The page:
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Whenever someone says ‘Confederate flag,’ most people’s minds conjure up the same image: the good ol’ Stars and Bars.

Or, do they?

The image most people know today as the ‘Confederate flag’ is not the Stars and Bars, although most people would refer to it with this name. The image most associated with the
Confederacy, a red, rectangular flag with a dark blue ‘X’ from corner to corner, filled with 13 white stars, is actually the Confederate Navy Jack, used from 1863 until the end of the war--not the Stars and Bars, but an adaptation of the battle flag. Some refer to the Confederate Navy Jack as the Confederate battle flag. Again, technically, this is not correct. The official Confederate battle flag, also known as the ‘Southern Cross,’ is indeed red, with the same dark blue ‘X’ and 13 white stars, but, whereas the Navy Jack is rectangular in shape, the battle flag is square.

So, what is the Stars and Bars?

The Bonnie Blue, a dark blue rectangular flag with a single white star in the middle, generally known as a flag of secession, was the unofficial flag just after the birth of the Confederacy. However, it was indeed the Stars and Bars that became the first the official flag of the newborn nation. This rectangular flag was similar to the U.S. flag. It had a wide red stripe on top, a wide white stripe in the middle, and a wide red stripe on the bottom. In the upper corner was a dark blue field containing a circle of 7 white stars--South Carolina, Mississippi, Florida, Alabama, Georgia, Louisiana, and Texas. The similarity to the Union flag was confusing, and was a particular problem on the battlefield.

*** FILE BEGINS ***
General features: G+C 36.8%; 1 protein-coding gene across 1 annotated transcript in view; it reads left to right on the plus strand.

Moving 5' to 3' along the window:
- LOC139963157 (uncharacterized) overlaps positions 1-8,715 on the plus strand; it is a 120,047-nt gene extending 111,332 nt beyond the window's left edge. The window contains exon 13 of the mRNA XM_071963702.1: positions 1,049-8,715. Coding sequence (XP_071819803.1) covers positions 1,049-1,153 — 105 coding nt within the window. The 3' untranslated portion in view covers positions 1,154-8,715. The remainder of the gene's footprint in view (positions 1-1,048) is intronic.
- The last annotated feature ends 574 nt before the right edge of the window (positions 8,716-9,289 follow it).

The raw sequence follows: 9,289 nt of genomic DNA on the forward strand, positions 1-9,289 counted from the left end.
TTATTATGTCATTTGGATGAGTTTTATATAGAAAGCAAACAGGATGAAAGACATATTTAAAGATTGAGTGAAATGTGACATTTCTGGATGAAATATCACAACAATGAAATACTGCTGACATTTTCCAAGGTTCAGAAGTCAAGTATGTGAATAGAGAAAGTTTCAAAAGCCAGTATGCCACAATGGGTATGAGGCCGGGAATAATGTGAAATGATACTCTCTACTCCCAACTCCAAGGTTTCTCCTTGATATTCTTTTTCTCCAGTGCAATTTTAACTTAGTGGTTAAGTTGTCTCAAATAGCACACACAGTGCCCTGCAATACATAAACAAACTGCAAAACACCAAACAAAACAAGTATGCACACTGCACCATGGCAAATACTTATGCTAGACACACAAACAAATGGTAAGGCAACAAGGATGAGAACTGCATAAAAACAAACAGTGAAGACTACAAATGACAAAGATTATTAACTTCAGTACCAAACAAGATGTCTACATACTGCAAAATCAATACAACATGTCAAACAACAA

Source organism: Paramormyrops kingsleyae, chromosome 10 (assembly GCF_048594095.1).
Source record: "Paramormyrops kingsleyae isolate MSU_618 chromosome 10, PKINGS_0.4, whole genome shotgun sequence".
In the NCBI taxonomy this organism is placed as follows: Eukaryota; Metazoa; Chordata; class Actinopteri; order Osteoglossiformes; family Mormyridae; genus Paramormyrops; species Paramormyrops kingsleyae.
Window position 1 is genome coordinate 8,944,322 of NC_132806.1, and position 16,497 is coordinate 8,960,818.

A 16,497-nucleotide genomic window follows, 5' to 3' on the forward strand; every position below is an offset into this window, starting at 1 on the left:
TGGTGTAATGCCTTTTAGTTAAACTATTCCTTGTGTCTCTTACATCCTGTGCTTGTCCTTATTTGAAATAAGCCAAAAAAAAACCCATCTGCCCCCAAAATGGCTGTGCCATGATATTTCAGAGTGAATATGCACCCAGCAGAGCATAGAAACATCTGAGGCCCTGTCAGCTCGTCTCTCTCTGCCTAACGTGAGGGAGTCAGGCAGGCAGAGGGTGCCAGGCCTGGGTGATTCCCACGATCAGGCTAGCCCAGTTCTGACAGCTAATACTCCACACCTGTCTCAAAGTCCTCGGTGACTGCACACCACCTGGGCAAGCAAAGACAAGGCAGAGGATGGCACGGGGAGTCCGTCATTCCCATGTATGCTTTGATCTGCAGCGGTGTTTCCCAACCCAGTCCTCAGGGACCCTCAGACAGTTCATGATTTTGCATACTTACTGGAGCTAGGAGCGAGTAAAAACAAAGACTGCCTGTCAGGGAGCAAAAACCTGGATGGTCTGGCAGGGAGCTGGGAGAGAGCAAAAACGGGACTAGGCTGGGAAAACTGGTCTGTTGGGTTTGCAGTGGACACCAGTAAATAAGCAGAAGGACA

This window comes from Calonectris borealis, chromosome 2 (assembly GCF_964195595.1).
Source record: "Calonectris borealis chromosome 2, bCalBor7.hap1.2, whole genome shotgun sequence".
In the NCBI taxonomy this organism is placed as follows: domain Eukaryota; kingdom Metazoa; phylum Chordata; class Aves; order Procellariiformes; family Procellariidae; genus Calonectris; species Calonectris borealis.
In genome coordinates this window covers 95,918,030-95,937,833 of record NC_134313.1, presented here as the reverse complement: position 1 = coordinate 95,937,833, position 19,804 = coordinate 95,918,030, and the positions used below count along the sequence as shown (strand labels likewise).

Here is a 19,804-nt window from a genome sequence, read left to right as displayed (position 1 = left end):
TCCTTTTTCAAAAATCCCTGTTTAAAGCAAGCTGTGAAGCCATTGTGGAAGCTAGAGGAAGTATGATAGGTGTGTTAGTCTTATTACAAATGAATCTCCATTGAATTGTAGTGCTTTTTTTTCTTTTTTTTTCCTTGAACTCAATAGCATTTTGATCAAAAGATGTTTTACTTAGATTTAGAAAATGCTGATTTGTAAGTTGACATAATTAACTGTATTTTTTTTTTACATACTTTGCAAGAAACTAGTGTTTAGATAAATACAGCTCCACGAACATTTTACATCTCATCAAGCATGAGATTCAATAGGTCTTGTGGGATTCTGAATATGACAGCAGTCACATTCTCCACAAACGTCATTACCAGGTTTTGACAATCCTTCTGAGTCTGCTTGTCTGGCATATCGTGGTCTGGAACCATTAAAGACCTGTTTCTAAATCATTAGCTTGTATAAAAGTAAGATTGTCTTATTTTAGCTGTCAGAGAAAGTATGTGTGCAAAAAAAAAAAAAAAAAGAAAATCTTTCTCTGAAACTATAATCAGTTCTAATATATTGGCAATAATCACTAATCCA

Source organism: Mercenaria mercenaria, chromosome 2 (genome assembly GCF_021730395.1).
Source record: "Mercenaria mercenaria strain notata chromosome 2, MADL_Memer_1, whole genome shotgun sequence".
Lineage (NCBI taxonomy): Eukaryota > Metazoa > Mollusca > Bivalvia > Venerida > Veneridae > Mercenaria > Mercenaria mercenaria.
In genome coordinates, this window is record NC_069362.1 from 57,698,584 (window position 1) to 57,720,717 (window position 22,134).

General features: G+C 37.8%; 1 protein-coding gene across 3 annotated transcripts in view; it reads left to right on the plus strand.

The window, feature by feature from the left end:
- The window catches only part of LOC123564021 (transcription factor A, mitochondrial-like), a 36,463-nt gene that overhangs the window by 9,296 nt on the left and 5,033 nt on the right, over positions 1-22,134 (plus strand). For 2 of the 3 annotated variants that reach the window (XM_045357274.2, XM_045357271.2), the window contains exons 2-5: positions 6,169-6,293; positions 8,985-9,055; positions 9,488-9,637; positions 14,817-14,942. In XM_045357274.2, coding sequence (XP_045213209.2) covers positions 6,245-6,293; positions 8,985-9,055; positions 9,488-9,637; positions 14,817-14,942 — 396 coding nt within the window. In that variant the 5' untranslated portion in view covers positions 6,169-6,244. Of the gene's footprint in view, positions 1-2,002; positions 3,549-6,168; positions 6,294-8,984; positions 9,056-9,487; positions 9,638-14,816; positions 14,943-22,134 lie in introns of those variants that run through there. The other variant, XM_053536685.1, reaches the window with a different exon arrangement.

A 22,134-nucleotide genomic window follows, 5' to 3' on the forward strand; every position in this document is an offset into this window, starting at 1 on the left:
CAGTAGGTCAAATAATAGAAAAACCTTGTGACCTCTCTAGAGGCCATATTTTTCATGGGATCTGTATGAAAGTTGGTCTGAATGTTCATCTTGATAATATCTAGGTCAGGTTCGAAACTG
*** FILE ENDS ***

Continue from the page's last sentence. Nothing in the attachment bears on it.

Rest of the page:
The second official flag of the Confederacy was adopted on May 01, 1863. The Southern Cross was placed as the canton on a rectangular white flag. In addition to the seven states represented on the Stars and Bars, four new states--Virginia, Arkansas, Tennessee, and North Carolina--had joined the Confederacy, and attempts at secession had been made in Kentucky and Missouri. Hence, 13 white stars on the new flag. The problem with this flag was also discovered in battle: when the flag hung limp, it appeared to be a white flag of surrender.

Before the Confederacy finally fell, a third official flag was adopted. On March 04, 1865, a wide vertical bar of red was added to the end of the second official flag. This was put in place to distinguish it from a surrender flag when hanging limp, but, by this time, the change was pointless--the last Confederate troops surrendered on May 26, 1865, and the Confederacy--and its need for new flags--came to a bloody end.